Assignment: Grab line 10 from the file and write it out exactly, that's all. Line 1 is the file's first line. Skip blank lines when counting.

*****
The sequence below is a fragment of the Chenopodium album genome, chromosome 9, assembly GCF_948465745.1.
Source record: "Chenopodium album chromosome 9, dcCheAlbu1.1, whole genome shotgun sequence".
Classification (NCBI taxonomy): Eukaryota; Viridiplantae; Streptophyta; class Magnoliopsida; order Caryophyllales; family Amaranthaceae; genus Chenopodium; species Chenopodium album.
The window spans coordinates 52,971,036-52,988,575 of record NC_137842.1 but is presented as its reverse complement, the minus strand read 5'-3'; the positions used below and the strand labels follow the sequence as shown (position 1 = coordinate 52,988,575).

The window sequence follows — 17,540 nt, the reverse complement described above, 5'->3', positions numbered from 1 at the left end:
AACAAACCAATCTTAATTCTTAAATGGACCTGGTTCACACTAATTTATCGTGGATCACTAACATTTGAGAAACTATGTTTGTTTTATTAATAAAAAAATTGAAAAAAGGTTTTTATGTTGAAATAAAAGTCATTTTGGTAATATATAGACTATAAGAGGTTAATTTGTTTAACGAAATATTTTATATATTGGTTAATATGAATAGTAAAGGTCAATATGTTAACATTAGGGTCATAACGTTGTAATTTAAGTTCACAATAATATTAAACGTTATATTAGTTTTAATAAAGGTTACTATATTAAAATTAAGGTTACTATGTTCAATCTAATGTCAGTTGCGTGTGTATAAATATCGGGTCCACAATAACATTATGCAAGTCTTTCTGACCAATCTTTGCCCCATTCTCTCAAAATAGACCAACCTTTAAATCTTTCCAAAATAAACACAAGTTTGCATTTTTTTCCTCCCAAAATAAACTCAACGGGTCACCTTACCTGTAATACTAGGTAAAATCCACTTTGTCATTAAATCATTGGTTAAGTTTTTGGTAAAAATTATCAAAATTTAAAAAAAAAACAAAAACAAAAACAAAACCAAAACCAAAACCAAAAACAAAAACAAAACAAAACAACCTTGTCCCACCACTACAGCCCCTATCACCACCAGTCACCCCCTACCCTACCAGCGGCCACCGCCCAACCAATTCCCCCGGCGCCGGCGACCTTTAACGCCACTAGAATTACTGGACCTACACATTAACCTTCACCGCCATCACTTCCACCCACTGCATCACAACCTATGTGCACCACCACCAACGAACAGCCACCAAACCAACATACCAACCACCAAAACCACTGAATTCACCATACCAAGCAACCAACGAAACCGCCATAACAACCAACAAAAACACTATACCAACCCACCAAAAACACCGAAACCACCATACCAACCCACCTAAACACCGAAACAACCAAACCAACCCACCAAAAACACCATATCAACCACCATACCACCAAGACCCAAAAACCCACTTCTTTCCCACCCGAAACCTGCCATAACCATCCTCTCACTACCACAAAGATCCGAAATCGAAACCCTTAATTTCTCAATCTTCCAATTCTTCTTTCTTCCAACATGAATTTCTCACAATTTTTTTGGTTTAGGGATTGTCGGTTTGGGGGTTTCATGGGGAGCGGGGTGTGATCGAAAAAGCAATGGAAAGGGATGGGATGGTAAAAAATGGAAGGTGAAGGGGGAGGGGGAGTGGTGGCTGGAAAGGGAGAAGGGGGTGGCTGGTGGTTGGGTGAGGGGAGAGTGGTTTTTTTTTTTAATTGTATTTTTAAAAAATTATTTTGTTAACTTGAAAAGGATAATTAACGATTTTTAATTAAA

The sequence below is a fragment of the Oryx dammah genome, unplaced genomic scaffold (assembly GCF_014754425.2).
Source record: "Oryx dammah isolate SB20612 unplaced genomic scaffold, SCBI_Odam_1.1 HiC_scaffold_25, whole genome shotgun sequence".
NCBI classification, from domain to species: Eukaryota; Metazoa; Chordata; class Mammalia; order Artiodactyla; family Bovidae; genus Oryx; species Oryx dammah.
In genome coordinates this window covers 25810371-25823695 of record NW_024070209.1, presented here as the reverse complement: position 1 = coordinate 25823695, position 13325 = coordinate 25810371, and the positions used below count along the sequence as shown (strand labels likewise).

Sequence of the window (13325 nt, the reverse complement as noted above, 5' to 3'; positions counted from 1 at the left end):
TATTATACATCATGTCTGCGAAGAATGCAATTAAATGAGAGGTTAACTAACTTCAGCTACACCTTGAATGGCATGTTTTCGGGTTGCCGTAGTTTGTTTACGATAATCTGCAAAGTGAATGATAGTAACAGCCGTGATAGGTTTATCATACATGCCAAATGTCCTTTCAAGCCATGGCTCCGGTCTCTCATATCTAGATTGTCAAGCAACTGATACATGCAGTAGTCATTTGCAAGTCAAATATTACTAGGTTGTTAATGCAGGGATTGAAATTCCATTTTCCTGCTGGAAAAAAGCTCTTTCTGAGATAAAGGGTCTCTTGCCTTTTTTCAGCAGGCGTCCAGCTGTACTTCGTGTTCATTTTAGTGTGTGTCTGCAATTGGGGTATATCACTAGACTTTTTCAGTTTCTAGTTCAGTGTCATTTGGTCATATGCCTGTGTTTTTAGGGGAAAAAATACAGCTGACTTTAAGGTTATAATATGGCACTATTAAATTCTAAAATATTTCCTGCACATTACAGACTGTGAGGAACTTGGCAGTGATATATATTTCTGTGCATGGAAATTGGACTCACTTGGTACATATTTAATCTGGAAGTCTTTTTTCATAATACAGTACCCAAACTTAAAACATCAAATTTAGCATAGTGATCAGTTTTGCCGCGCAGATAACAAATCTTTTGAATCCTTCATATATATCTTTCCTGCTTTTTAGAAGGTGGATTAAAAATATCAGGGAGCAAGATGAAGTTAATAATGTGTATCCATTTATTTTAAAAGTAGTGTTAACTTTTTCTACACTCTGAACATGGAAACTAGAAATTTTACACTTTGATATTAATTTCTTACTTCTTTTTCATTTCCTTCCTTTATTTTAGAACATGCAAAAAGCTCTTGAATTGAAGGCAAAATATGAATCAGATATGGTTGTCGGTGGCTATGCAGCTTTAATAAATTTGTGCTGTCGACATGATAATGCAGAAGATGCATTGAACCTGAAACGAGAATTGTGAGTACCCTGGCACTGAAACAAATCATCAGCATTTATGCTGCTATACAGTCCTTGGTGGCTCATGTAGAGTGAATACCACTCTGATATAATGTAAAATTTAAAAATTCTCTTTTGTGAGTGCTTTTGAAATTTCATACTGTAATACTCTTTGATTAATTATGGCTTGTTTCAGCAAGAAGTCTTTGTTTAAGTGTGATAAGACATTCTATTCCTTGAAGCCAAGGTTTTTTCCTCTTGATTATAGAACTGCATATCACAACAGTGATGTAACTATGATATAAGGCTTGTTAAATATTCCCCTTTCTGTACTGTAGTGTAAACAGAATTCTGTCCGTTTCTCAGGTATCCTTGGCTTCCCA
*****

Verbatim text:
In genome coordinates this window covers 25810371-25823695 of record NW_024070209.1, presented here as the reverse complement: position 1 = coordinate 25823695, position 13325 = coordinate 25810371, and the positions used below count along the sequence as shown (strand labels likewise).